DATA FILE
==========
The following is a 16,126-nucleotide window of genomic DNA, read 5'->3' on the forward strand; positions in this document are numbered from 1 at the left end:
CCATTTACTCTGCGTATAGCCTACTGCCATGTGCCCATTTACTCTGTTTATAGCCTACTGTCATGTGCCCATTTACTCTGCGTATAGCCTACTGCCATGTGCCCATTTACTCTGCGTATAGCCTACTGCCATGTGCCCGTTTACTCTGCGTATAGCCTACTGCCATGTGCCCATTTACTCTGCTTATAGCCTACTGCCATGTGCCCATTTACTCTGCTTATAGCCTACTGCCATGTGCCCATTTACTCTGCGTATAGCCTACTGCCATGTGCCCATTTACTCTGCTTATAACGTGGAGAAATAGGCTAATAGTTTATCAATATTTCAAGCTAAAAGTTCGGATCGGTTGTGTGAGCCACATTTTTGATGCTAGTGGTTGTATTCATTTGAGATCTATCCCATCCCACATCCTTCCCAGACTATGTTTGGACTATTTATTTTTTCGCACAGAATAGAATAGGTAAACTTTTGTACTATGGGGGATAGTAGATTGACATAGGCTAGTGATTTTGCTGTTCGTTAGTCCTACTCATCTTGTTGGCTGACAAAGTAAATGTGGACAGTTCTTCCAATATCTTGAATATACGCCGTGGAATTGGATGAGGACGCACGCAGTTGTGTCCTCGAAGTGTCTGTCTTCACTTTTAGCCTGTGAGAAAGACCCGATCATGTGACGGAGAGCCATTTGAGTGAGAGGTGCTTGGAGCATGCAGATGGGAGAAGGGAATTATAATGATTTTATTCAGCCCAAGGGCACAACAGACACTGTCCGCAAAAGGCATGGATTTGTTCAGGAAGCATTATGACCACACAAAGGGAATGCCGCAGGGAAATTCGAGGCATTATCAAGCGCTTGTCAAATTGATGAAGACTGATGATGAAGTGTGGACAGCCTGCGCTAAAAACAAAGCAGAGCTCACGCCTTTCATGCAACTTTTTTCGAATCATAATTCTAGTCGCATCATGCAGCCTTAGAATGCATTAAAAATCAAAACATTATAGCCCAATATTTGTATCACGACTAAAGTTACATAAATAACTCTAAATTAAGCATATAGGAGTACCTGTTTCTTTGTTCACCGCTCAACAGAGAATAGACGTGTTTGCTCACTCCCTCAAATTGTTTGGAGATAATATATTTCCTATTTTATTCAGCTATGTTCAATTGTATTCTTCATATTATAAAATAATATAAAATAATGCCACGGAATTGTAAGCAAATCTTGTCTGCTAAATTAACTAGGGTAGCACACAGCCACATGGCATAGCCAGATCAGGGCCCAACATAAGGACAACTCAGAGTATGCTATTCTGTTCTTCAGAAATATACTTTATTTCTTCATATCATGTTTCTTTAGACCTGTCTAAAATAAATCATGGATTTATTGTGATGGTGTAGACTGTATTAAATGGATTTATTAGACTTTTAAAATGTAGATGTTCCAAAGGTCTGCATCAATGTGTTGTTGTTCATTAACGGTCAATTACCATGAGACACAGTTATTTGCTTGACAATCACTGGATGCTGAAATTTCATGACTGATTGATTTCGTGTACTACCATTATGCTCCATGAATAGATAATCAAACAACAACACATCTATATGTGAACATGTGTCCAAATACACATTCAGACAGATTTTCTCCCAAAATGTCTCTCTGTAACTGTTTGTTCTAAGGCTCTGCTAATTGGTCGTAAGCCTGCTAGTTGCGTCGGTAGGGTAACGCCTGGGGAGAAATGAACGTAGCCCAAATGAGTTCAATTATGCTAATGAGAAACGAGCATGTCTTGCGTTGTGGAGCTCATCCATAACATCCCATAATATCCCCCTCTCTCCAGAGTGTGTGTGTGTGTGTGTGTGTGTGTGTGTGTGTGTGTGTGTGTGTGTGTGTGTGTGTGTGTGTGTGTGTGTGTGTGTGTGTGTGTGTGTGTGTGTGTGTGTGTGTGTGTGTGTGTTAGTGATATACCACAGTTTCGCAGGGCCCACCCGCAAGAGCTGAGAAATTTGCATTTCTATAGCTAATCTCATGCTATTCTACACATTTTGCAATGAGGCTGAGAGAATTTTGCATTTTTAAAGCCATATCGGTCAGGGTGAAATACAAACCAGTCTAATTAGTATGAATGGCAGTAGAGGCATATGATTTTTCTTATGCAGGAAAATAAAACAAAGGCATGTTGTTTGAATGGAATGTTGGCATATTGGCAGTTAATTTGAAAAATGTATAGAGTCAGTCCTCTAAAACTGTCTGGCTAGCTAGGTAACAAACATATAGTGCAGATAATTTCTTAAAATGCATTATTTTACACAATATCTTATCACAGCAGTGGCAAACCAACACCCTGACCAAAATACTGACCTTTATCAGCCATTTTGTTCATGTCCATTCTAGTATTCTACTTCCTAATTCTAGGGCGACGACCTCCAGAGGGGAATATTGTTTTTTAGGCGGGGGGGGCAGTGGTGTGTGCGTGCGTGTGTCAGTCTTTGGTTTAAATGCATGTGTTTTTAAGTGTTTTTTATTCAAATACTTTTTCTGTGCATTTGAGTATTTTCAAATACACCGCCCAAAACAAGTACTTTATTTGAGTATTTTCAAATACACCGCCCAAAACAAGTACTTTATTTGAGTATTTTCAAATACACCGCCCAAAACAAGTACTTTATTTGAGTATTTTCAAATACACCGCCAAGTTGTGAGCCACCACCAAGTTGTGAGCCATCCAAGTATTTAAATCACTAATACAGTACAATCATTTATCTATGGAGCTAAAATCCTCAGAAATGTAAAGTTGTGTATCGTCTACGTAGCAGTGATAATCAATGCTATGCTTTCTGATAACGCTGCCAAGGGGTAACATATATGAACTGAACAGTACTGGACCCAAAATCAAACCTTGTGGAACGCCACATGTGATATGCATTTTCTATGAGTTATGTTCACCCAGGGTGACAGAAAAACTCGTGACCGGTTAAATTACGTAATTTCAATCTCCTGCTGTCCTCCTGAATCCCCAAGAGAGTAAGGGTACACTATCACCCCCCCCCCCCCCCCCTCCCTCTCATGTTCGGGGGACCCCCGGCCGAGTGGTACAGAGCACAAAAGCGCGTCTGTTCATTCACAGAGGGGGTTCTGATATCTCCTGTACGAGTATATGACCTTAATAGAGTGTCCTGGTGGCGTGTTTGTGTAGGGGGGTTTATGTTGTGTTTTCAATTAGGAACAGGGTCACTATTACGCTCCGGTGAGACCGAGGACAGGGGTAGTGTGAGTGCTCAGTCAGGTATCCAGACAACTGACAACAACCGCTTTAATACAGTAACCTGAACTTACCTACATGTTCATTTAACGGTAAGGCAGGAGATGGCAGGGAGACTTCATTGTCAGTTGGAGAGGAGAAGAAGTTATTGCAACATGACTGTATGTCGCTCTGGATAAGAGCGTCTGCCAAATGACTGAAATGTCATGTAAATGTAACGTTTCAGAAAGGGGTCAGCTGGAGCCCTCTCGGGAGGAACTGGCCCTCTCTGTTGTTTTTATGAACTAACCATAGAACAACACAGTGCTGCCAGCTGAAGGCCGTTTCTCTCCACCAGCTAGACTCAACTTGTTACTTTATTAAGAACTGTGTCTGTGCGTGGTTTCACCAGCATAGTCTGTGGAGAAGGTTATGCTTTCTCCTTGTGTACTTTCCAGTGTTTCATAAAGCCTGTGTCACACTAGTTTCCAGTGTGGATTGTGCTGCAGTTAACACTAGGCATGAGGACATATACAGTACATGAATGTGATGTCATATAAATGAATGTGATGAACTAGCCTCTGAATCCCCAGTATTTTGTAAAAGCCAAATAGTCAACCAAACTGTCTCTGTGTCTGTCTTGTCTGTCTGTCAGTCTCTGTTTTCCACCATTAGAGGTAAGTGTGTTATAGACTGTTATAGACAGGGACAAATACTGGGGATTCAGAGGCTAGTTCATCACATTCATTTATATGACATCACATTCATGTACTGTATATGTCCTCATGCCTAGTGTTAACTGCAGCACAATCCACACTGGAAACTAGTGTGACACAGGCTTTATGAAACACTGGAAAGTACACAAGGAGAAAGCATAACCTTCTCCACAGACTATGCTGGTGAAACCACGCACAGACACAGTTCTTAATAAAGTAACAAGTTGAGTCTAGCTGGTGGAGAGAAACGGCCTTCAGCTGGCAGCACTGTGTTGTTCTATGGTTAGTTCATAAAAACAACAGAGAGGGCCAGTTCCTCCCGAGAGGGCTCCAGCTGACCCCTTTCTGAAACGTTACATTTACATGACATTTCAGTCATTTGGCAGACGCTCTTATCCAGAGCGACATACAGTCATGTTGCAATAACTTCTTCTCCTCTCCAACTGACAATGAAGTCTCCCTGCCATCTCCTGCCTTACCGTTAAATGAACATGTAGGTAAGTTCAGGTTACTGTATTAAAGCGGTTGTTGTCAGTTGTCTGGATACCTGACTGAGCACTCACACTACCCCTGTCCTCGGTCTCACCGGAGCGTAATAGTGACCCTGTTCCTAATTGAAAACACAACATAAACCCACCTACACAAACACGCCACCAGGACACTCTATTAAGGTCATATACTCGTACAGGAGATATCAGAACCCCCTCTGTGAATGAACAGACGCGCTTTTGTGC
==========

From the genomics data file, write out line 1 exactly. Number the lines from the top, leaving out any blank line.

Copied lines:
The following is a 16,126-nucleotide window of genomic DNA, read 5'->3' on the forward strand; positions in this document are numbered from 1 at the left end: